- Equals/Does not equal
    - Contains/Does not contain
    - Starts with/Does not start with
    - Ends with/Does not end with
    - Tag (in addition to above)
    - Alerts
    - Comments
    - Added
    - Severity
    - Status
    - Equals/Does not equal
    - Changed
    - Changed from
    - Changed to
    - Owner - Changed
    - Incident provider
    - Updated by
    - Custom details key (Preview)
    - Equals/Does not equal
    - Tactics - Contains/Does not contain
    - Added
    - Alert product names
    - Custom details value (Preview)
    - Contains/Does not contain
  3. Enter a value in the text box on the right. Depending on the property you chose, this might be a drop-down list from which you would select the values you choose. You might also be able to add several values by selecting the icon to the right of the text box (highlighted by the red arrow below).

    Screenshot of adding values to your condition in automation rules.

Again, for setting complex Or conditions with different fields, see Add advanced conditions to automation rules.

Conditions based on custom details (Preview)

You can set the value of a custom detail surfaced in an incident as a condition of an automation rule. Recall that custom details are data points in raw event log records that can be surfaced and displayed in alerts and the incidents generated from them. Through custom details you can get to the actual relevant content in your alerts without having to dig through query results.

To add a condition based on a custom detail, take the following steps:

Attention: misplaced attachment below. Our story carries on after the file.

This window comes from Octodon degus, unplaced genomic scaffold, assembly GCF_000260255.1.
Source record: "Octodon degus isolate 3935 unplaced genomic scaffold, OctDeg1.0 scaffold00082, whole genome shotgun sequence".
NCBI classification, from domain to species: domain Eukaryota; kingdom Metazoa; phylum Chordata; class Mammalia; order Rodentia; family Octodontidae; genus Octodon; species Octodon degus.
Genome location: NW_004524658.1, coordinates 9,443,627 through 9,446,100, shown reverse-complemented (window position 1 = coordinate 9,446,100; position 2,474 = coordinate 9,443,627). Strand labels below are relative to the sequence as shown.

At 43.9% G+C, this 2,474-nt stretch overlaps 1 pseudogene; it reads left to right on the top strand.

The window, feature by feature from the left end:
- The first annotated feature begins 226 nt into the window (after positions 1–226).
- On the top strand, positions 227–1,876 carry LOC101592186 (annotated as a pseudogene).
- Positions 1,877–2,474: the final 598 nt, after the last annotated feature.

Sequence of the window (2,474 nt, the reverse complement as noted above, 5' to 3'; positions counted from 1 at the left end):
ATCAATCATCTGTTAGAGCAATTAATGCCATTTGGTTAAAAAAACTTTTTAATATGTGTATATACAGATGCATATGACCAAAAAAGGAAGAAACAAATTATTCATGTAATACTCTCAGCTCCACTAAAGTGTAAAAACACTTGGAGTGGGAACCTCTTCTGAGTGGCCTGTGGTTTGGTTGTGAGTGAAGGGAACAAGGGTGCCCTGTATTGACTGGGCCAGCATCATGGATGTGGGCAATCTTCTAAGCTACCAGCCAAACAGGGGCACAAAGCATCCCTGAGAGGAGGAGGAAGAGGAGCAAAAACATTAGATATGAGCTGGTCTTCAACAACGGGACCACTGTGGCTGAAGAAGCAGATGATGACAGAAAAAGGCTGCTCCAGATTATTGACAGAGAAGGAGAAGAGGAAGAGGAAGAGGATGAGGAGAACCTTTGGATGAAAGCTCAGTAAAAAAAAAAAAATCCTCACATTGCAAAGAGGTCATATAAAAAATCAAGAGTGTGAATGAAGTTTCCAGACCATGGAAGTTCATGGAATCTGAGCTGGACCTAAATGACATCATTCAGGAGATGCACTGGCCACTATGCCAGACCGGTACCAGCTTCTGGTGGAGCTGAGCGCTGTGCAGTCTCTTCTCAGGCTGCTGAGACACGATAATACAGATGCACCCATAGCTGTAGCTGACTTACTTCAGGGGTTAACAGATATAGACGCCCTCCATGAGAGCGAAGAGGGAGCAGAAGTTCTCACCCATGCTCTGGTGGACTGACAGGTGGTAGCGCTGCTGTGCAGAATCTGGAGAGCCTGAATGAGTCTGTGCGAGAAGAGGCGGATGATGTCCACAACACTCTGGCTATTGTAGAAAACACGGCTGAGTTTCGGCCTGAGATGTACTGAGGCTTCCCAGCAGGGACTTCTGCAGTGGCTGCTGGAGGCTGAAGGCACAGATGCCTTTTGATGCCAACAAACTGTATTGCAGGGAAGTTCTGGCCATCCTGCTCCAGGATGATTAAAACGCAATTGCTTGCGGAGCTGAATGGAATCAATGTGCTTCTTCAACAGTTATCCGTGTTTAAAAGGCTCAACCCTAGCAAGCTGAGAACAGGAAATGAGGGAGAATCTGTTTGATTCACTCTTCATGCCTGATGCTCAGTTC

1. Create a new automation rule as described above.

  2. Add a condition or a condition group.

  3. Select Custom details key (Preview) from the properties drop-down list. Select Equals or Does not equal from the operators drop-down list.

    For the custom details condition, the values in the last drop-down list come from the custom details that were surfaced in all the analytics rules listed in the first condition. Select the custom detail you want to use as a condition.

    Screenshot of adding a custom detail key as a condition.

  4. You've now chosen the field you want to evaluate for this condition. Now you have to specify the value appearing in that field that will make this condition evaluate to true.
    Select + Add item condition.

    Screenshot of selecting add item condition for automation rules.

    The value condition line appears below.

    Screenshot of the custom detail value field appearing.

  5. Select Contains or Does not contain from the operators drop-down list. In the text box to the right, enter the value for which you want the condition to evaluate to true.

    Screenshot of the custom detail value field filled in.

In this example, if the incident has the custom detail DestinationEmail, and if the value of that detail is pwned@bad-botnet.com, the actions defined in the automation rule will run.

Add actions

Choose the actions you want this automation rule to take. Available actions include Assign owner, Change status, Change severity, Add tags, and Run playbook. You can add as many actions as you like.